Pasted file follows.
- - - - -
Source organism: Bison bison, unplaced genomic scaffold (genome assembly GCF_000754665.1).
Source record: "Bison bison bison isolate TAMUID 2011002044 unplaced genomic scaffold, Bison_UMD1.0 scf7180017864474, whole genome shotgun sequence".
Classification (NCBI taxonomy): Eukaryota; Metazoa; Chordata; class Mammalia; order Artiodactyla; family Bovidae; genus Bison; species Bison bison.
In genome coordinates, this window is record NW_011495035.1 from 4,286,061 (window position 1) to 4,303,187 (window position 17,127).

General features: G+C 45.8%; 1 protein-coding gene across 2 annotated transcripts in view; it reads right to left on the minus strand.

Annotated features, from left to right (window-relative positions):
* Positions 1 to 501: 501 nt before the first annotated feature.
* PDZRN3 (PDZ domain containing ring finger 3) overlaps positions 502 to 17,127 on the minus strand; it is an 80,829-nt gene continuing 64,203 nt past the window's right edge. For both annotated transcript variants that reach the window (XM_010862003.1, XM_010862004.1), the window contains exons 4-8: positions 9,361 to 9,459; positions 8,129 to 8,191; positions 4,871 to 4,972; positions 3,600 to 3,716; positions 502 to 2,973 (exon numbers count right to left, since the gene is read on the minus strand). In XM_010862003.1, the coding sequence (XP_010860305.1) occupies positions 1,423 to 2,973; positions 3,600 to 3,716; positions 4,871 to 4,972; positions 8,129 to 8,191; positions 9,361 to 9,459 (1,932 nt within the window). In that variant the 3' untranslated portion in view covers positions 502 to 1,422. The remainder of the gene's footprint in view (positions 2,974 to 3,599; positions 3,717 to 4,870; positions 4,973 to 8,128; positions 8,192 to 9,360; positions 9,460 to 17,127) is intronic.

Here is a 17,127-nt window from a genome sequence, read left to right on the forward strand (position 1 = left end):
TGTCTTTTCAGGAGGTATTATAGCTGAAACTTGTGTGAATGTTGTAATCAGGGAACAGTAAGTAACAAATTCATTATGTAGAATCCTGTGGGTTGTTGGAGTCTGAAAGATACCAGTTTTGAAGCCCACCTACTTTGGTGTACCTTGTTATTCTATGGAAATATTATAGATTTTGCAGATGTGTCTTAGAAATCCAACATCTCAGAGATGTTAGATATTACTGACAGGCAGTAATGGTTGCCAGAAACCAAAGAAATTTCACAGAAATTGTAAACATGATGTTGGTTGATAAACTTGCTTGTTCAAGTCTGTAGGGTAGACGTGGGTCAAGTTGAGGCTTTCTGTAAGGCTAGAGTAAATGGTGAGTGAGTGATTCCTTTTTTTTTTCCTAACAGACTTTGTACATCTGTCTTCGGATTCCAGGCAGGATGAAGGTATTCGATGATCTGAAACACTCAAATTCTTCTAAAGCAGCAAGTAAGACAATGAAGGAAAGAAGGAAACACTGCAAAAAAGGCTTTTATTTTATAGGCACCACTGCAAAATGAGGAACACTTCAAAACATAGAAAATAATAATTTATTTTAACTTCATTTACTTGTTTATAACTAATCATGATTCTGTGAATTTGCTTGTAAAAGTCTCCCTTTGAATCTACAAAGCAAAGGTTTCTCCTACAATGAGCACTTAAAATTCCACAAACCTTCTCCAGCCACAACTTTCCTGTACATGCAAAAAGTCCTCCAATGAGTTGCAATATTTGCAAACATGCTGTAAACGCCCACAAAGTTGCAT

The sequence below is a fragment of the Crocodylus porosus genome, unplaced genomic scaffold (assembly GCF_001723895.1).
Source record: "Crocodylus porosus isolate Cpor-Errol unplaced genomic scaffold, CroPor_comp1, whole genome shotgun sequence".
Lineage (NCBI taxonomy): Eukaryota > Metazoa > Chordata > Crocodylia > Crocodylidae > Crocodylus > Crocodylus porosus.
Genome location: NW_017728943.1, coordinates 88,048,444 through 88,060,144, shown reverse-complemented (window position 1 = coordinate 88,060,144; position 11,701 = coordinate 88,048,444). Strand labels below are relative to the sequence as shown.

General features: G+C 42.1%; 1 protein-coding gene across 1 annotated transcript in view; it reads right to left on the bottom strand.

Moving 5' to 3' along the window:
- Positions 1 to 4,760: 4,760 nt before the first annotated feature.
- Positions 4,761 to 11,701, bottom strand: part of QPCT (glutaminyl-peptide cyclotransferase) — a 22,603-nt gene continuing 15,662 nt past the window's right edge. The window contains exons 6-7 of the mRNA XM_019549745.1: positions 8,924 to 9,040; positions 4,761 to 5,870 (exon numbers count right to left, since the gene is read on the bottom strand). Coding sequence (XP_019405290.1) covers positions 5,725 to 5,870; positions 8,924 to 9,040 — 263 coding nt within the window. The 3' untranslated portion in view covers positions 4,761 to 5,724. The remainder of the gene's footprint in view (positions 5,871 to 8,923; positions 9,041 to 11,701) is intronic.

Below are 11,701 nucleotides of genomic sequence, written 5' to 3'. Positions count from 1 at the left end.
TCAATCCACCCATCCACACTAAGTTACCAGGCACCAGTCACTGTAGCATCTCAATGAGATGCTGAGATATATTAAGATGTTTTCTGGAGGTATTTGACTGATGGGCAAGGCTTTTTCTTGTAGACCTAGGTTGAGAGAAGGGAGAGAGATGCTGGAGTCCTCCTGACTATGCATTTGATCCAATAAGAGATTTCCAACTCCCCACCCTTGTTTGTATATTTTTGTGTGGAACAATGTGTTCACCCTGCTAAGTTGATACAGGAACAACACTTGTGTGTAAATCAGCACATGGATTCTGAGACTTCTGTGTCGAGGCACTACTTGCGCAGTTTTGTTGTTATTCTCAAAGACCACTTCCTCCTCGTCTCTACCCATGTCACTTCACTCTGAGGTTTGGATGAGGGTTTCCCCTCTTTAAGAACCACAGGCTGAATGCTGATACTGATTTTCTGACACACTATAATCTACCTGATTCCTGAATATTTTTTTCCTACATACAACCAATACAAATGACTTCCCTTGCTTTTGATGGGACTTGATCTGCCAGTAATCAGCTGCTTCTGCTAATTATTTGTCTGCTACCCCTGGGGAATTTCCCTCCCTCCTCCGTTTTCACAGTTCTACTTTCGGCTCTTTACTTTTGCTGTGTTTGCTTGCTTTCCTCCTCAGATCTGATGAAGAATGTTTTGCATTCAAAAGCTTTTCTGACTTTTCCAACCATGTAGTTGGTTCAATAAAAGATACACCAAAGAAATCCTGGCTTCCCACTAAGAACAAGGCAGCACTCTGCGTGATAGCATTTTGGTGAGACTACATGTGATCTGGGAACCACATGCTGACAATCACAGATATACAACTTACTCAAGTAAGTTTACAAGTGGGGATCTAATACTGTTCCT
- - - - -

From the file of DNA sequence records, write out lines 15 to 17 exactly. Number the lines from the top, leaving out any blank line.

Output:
General features: G+C 42.1%; 1 protein-coding gene across 1 annotated transcript in view; it reads right to left on the bottom strand.

Moving 5' to 3' along the window:
- Positions 1 to 4,760: 4,760 nt before the first annotated feature.